USPBL eyes expansion after successful first year

Fourth team to be added

By: Thomas Franz | C&G Newspapers | Published September 16, 2016

UTICA — The inaugural season of the United Shore Professional Baseball League ended Sept. 11 with the Utica Unicorns celebrating their championship victory with a proper champagne celebration.

It also ended with a message from USPBL Commissioner Andy Appleby to the fans at Jimmy John’s Field that he would see them back at the ballpark on May 11, 2017.

That message at least answered one of the many questions regarding the future of the independent league.

Appleby also answered another major question regarding the league’s future during the playoff weekend Sept. 10. Appleby said the league is fielding four teams next year, all based out of downtown Utica’s Jimmy John’s Field.

The new team will be named after the town that is selected to host the next USPBL stadium. Appleby said 10-12 Midwestern cities have been vying to join the league, and an announcement on the destination for the next stadium could come within 60 days.

The plan is for the fourth team and potentially one of the current USPBL teams to be based at the new stadium, which would be ready for play for the 2018 season.

Appleby said next year’s season will run from May 11 until Sept. 10, with games primarily being played Thursdays through Sundays.

“There most likely won’t be any more Wednesday night games. We haven’t finalized the schedule, but it looks like it will be more Thursday to Sunday,” Appleby said.

The potential exists for the league to play games on off days throughout the summer that would be closed to the public, which is a concept Appleby said his group has experience in from its days of owning an English soccer club.

As for Jimmy John’s Field, it will soon be hosting much more than baseball.

Appleby said plans are in the works for the stadium to host an Oktoberfest event next month as well as a haunted house.

An outdoor hockey tournament could also be formed for this upcoming February with local high school and college teams.

Plans have also begun for concerts that could seat up to 8,000 fans in attendance based on where a stage would be located on the field.

“We were all hands on deck getting the season done, so now we’re focusing on more things,” Appleby said. “We’ve already had a lot of discussions and planning for various events and corporate events.”


First season a success
The conclusion of the season also gave league officials a chance to review what made the league a success in its first year in downtown Utica.

The league averaged 3,200 fans per game, which comes out to a total of 240,000 fans for the 75-game season.

“It went extremely well. I think from day one we’ve been embraced by not just Macomb County, but throughout metro Detroit. I think people have come from all over,” Appleby said.

That has created a greater interest in the city of Utica, and the city’s mayor, Jacqueline Noonan, said local businesses have thrived because of the crowds visiting this summer.

“I think overall it’s been a marvelous asset. It’s been an extremely good use of two brownfields, the parking lot and the stadium itself,” Noonan said. “There’s no question it’s been an economic driver to businesses in the area. Generally from a 5- to 10-mile radius, we’ve heard good reports.”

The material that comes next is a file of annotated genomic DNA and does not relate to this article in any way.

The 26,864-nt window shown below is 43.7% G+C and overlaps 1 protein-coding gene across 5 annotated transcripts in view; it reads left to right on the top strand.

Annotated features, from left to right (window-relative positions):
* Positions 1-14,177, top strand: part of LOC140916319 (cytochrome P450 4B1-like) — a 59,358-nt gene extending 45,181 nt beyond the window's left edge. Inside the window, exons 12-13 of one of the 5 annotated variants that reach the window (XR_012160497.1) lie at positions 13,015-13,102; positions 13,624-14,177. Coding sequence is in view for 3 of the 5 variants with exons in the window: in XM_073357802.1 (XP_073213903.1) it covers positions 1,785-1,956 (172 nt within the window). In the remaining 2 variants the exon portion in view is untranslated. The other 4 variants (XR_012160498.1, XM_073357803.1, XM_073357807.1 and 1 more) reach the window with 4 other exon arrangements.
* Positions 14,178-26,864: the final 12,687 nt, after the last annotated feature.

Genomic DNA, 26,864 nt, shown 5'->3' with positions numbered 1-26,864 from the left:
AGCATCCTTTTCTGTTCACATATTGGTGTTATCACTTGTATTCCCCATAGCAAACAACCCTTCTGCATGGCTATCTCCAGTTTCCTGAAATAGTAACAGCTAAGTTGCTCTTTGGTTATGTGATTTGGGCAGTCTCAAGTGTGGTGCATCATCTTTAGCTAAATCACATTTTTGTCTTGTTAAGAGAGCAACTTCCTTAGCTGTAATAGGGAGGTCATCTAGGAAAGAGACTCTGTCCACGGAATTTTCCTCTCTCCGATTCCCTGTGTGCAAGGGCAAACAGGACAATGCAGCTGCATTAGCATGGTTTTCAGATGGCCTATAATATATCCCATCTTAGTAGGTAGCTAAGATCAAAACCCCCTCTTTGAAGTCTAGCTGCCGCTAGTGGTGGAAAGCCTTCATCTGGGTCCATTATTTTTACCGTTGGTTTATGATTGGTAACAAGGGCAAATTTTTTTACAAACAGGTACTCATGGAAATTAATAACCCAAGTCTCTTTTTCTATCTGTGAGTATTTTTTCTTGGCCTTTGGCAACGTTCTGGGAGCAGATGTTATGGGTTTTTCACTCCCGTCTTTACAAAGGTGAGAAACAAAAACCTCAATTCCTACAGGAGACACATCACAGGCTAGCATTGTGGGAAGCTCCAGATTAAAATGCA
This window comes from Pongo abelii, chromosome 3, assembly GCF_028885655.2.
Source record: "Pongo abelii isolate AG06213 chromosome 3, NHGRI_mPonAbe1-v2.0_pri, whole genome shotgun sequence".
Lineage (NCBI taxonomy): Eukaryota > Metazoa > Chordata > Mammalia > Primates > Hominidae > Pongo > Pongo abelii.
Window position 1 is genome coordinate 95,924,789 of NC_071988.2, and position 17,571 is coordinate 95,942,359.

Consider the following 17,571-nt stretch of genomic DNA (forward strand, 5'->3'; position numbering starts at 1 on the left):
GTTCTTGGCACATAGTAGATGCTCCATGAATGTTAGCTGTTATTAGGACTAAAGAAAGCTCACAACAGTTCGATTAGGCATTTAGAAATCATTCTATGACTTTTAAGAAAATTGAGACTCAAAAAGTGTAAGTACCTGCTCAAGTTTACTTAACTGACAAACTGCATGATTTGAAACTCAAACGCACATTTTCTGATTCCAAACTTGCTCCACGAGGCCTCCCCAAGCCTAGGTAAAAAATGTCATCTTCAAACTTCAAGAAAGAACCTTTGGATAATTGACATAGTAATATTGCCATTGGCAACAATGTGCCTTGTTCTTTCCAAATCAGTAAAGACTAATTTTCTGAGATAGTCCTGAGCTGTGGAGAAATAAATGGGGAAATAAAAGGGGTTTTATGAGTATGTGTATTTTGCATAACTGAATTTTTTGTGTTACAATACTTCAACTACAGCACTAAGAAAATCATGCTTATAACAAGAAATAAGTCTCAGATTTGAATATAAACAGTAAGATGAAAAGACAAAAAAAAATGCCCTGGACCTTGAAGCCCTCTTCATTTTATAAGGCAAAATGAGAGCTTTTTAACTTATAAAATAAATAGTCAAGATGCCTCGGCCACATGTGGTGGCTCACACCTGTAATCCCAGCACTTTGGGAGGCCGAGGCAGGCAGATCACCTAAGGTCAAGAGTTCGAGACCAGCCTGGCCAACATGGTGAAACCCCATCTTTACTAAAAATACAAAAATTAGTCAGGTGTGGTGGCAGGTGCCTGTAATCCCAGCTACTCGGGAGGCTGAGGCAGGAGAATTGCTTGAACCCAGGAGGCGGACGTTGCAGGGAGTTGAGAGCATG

Noonan said those reports include businesses of all industries reporting a 10-35 percent increase in revenue this summer as opposed to previous years.

“I feel the symbiotic relationship will continue to grow; there will be more activities the city will use the stadium for. I see it as a real destination,” Noonan said. “My entire 29 years in office, I’ve worked to create events and activities in an ambiance that is family friendly. I feel this ballpark is the epitome of family friendly.”


High-quality baseball
In addition to being an off-the-field success, league officials were also pleased with the on-field product.

The league saw five of its players get signed to Major League Baseball organizations, and the quality of play should continue to improve as the league gains more notoriety with college coaches nationwide.

“The best part about the baseball was that it continued to improve from the first game to the last game, and that is the mark of our finishing school,” Appleby said. “Our philosophy is to make every single kid better, and not just play the games. I have to say we made every single player quite a bit better.”

With the league adding a fourth team, league General Manager Brian Berryman will be tasked with finding a new crop of players in the offseason.

For its current players, Berryman said the league is making individual decisions on who it will try to retain for next season.

“Some guys will age out or play their way out. That’s the ultimate goal, to get more guys more opportunities to move on to the next level,” Berryman said.

Berryman said he is traveling across the state this month to meet with college coaches and players. There is also another tryout next spring.

“There was still some uncertainty because we were a new league, and everyone wants to see the caliber of play before they start recommending guys, so now we’ve proven ourselves. It’s a matter of fostering those relationships and getting the guys who are highly recommended by MLB teams,” Berryman said. “The scouting never stops.”